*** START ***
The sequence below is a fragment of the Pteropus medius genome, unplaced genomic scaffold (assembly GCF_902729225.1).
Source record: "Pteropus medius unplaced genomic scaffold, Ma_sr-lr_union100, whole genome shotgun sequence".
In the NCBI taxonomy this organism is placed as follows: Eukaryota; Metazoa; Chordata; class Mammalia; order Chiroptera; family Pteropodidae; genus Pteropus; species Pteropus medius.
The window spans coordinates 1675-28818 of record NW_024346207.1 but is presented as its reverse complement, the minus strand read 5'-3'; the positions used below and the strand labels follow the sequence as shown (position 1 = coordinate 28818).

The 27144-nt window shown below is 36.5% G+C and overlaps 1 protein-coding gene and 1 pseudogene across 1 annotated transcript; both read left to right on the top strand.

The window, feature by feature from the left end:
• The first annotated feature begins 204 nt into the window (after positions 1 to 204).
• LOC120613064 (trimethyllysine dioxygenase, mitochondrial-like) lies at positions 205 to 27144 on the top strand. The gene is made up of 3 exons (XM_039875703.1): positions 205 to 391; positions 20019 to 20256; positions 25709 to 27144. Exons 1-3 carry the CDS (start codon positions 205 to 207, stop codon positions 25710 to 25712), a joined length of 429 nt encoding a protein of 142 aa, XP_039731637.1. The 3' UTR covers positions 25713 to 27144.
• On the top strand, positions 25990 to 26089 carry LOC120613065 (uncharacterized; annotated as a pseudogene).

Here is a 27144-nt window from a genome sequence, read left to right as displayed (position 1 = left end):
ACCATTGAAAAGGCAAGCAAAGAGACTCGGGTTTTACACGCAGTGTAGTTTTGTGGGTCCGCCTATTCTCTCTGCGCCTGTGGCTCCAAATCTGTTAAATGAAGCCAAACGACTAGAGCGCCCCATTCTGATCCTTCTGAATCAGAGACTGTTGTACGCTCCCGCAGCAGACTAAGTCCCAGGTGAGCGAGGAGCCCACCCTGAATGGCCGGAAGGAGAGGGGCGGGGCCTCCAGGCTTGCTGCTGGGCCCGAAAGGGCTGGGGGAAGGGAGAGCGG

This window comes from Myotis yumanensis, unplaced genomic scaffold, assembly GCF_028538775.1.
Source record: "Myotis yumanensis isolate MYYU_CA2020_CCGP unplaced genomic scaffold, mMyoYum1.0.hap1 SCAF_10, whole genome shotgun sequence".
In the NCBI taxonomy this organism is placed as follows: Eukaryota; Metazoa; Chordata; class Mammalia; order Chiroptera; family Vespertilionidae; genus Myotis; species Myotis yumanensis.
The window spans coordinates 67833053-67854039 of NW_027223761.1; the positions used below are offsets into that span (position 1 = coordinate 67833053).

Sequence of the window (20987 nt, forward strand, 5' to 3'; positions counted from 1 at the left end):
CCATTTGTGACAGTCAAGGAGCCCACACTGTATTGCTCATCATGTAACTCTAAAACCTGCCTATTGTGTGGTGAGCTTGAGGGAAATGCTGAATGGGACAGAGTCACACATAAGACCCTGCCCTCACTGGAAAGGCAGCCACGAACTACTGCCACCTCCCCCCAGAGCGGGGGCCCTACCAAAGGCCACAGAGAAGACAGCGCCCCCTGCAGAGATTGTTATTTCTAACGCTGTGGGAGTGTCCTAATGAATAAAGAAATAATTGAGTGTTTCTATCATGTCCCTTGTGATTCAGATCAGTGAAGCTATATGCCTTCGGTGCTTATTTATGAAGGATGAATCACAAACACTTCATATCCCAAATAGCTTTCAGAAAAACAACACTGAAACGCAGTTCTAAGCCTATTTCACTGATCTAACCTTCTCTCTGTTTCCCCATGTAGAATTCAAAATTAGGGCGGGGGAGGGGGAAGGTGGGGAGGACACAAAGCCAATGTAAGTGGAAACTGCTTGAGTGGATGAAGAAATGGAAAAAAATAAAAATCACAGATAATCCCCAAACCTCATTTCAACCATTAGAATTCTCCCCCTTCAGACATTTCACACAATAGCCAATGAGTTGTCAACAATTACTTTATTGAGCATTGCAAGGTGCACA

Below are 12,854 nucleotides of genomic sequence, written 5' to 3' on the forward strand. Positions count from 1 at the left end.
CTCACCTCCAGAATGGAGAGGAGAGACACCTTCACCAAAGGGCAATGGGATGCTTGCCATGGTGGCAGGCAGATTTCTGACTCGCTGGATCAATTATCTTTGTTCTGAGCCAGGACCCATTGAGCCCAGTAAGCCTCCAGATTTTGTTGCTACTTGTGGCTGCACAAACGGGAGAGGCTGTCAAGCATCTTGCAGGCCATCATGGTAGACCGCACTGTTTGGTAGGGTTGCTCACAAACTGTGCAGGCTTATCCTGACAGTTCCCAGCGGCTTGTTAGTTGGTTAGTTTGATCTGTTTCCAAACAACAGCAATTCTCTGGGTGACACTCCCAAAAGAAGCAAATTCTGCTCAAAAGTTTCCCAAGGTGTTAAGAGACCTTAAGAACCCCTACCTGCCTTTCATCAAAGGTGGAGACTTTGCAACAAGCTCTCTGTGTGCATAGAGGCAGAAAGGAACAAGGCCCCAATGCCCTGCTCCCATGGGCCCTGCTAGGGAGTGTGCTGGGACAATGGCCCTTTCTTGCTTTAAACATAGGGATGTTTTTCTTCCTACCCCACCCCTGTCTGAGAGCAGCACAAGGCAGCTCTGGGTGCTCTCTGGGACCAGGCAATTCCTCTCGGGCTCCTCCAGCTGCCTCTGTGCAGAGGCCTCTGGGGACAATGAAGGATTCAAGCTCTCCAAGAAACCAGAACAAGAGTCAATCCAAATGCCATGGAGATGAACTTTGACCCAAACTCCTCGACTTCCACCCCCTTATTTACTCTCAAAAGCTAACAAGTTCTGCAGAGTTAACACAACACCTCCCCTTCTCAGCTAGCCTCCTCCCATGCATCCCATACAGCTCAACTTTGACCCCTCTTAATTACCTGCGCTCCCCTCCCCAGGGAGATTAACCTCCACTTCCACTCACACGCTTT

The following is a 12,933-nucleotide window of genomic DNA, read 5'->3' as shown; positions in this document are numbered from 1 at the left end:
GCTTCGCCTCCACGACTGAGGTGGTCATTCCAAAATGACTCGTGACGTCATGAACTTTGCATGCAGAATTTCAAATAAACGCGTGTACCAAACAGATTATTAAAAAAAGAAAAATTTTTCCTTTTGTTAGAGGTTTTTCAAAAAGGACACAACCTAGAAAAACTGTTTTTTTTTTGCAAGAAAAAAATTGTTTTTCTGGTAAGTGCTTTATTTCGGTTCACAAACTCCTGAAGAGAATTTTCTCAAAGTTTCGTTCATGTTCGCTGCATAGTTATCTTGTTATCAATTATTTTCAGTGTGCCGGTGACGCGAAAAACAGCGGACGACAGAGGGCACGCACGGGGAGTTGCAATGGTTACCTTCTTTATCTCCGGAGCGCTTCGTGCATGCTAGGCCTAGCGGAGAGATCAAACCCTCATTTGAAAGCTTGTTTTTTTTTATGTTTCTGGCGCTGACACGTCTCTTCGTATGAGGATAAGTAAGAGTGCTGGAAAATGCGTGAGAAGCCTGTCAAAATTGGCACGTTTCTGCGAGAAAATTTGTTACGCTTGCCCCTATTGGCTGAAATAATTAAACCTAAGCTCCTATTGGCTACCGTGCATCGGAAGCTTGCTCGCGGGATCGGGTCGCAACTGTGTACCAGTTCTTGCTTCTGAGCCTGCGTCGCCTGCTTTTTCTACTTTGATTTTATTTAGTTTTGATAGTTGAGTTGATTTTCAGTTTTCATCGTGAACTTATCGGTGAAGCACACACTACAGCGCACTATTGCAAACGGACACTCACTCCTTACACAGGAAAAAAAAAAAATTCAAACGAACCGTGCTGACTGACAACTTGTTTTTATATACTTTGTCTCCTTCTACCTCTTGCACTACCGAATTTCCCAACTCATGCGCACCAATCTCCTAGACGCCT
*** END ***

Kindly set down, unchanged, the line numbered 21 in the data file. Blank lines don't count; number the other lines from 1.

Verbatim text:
GCTTCGCCTCCACGACTGAGGTGGTCATTCCAAAATGACTCGTGACGTCATGAACTTTGCATGCAGAATTTCAAATAAACGCGTGTACCAAACAGATTATTAAAAAAAGAAAAATTTTTCCTTTTGTTAGAGGTTTTTCAAAAAGGACACAACCTAGAAAAACTGTTTTTTTTTTGCAAGAAAAAAATTGTTTTTCTGGTAAGTGCTTTATTTCGGTTCACAAACTCCTGAAGAGAATTTTCTCAAAGTTTCGTTCATGTTCGCTGCATAGTTATCTTGTTATCAATTATTTTCAGTGTGCCGGTGACGCGAAAAACAGCGGACGACAGAGGGCACGCACGGGGAGTTGCAATGGTTACCTTCTTTATCTCCGGAGCGCTTCGTGCATGCTAGGCCTAGCGGAGAGATCAAACCCTCATTTGAAAGCTTGTTTTTTTTTATGTTTCTGGCGCTGACACGTCTCTTCGTATGAGGATAAGTAAGAGTGCTGGAAAATGCGTGAGAAGCCTGTCAAAATTGGCACGTTTCTGCGAGAAAATTTGTTACGCTTGCCCCTATTGGCTGAAATAATTAAACCTAAGCTCCTATTGGCTACCGTGCATCGGAAGCTTGCTCGCGGGATCGGGTCGCAACTGTGTACCAGTTCTTGCTTCTGAGCCTGCGTCGCCTGCTTTTTCTACTTTGATTTTATTTAGTTTTGATAGTTGAGTTGATTTTCAGTTTTCATCGTGAACTTATCGGTGAAGCACACACTACAGCGCACTATTGCAAACGGACACTCACTCCTTACACAGGAAAAAAAAAAAATTCAAACGAACCGTGCTGACTGACAACTTGTTTTTATATACTTTGTCTCCTTCTACCTCTTGCACTACCGAATTTCCCAACTCATGCGCACCAATCTCCTAGACGCCT